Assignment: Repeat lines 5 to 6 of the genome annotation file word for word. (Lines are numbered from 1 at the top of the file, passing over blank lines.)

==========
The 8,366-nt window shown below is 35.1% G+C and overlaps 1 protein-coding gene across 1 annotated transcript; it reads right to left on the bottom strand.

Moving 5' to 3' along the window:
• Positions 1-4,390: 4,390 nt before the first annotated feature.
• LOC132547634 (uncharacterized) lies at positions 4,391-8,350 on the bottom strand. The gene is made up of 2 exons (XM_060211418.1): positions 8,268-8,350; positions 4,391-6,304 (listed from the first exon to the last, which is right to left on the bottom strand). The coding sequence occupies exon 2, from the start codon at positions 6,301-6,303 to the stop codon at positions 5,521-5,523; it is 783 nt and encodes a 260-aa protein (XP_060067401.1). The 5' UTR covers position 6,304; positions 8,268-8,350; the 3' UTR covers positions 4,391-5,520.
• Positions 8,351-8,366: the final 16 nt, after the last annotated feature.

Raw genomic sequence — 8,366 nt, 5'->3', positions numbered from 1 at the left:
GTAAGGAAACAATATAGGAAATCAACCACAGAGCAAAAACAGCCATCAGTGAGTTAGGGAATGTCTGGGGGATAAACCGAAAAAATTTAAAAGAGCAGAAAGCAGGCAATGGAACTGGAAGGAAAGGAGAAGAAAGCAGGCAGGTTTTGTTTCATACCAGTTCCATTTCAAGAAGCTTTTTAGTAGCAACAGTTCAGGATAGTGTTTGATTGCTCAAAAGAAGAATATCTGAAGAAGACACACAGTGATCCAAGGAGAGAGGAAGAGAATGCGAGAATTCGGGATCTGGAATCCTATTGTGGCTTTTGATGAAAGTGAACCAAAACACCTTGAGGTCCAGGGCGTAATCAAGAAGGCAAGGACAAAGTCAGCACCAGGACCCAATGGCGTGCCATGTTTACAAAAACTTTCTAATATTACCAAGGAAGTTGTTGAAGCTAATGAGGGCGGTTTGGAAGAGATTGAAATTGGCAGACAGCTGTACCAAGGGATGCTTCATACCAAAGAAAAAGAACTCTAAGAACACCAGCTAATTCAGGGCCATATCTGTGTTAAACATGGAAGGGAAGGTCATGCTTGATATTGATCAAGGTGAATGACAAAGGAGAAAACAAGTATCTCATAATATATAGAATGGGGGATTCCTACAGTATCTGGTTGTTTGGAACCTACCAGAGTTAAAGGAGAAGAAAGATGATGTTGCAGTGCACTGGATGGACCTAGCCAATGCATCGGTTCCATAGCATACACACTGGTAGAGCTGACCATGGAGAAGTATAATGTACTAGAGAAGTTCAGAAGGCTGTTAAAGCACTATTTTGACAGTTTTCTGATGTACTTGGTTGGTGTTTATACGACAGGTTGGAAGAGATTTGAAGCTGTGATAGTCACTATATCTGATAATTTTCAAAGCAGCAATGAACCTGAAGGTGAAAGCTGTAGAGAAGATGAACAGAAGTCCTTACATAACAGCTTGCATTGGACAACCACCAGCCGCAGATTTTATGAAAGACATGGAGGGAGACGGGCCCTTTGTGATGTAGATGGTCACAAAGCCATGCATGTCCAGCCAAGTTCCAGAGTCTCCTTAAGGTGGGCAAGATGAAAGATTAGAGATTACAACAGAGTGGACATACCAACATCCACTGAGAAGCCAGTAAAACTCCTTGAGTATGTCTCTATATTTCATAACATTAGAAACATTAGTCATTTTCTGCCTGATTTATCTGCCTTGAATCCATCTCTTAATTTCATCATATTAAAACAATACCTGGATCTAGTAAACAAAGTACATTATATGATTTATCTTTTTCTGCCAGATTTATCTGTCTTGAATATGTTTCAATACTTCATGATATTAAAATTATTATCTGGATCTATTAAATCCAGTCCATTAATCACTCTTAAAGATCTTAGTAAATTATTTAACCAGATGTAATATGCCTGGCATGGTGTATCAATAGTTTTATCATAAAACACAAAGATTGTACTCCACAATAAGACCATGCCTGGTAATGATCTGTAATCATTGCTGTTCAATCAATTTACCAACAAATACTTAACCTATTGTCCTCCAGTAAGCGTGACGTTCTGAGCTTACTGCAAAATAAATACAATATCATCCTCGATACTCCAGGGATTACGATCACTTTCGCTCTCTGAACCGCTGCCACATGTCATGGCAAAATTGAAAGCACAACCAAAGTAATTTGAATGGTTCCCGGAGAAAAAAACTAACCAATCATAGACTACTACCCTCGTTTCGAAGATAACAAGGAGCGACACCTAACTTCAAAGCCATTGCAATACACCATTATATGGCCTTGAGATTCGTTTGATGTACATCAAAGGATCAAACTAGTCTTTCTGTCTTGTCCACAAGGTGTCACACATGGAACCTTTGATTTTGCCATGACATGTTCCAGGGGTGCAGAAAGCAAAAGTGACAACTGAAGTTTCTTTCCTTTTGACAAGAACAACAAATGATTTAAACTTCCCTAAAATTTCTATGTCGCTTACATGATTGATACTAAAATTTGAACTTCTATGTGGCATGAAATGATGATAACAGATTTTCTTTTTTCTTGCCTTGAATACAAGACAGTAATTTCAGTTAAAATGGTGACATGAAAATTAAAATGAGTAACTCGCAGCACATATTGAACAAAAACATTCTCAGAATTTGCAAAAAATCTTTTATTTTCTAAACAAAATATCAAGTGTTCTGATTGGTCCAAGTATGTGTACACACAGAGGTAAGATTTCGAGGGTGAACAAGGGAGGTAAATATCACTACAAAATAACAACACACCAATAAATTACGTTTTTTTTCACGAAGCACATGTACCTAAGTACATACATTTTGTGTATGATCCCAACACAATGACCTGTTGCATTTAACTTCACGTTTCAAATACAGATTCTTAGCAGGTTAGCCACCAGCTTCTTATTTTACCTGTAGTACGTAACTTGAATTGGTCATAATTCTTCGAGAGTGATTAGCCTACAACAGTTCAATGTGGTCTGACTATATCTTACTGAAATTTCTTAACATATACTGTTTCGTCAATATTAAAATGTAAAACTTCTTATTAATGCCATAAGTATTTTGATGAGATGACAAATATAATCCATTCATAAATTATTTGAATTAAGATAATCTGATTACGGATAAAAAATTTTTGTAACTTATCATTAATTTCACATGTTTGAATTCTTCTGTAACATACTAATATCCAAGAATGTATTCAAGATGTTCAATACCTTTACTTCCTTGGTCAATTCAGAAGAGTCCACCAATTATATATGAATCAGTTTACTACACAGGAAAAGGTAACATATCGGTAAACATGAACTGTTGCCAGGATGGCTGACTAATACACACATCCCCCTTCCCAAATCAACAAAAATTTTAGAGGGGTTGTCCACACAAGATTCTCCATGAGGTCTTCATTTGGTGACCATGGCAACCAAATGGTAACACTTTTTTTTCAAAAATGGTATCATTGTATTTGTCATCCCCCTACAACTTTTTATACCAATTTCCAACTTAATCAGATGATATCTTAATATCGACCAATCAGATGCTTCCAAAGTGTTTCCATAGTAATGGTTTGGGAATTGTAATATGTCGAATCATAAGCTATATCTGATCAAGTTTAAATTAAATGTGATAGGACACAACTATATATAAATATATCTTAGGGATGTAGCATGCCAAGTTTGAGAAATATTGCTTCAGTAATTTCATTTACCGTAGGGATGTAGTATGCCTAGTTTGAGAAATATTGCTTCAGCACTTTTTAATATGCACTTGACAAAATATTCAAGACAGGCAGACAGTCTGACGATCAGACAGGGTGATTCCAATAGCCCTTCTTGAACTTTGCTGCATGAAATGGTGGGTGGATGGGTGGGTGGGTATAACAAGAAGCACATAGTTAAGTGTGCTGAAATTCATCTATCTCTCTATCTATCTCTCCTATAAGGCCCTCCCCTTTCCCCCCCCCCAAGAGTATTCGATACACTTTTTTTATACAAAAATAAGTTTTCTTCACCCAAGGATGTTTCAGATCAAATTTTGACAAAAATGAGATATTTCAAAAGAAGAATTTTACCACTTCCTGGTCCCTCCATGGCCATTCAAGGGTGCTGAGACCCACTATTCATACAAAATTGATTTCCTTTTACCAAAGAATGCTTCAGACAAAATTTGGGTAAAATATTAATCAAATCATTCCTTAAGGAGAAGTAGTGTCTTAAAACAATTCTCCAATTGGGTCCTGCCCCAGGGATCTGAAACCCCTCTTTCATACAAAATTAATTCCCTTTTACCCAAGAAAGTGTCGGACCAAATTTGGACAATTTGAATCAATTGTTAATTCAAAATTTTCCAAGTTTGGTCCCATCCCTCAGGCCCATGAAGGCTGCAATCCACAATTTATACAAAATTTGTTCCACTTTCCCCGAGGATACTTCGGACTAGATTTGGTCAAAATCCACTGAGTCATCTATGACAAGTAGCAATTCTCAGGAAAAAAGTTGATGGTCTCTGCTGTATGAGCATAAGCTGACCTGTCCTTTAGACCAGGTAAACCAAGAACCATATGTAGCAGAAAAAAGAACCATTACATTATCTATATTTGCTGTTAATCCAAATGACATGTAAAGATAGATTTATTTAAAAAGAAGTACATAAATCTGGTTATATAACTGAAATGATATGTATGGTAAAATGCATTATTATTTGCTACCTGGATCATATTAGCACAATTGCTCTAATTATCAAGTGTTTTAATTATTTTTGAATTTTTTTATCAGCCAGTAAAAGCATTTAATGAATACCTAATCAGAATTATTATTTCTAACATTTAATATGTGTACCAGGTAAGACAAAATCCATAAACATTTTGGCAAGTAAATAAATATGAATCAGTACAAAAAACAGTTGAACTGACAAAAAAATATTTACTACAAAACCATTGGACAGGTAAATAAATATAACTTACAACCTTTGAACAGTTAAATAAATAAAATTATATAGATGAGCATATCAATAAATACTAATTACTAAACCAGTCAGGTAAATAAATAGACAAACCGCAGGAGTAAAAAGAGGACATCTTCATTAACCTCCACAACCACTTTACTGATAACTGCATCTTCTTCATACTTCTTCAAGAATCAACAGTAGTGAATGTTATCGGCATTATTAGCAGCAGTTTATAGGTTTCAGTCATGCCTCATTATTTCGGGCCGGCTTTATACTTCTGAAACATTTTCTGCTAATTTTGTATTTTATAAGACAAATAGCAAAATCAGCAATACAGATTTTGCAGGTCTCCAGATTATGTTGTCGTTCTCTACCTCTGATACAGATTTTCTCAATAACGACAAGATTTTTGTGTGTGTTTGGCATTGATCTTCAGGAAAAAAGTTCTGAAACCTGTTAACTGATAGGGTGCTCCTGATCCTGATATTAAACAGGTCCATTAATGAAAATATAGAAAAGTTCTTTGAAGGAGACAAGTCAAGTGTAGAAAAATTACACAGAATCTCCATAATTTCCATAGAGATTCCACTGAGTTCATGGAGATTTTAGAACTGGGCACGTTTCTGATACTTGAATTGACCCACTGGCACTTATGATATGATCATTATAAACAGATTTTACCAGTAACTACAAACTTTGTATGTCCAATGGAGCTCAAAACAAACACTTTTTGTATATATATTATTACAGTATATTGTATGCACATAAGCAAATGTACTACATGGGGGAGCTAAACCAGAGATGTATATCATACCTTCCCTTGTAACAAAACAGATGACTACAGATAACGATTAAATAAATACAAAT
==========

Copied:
• Positions 8,351-8,366: the final 16 nt, after the last annotated feature.

Raw genomic sequence — 8,366 nt, 5'->3', positions numbered from 1 at the left: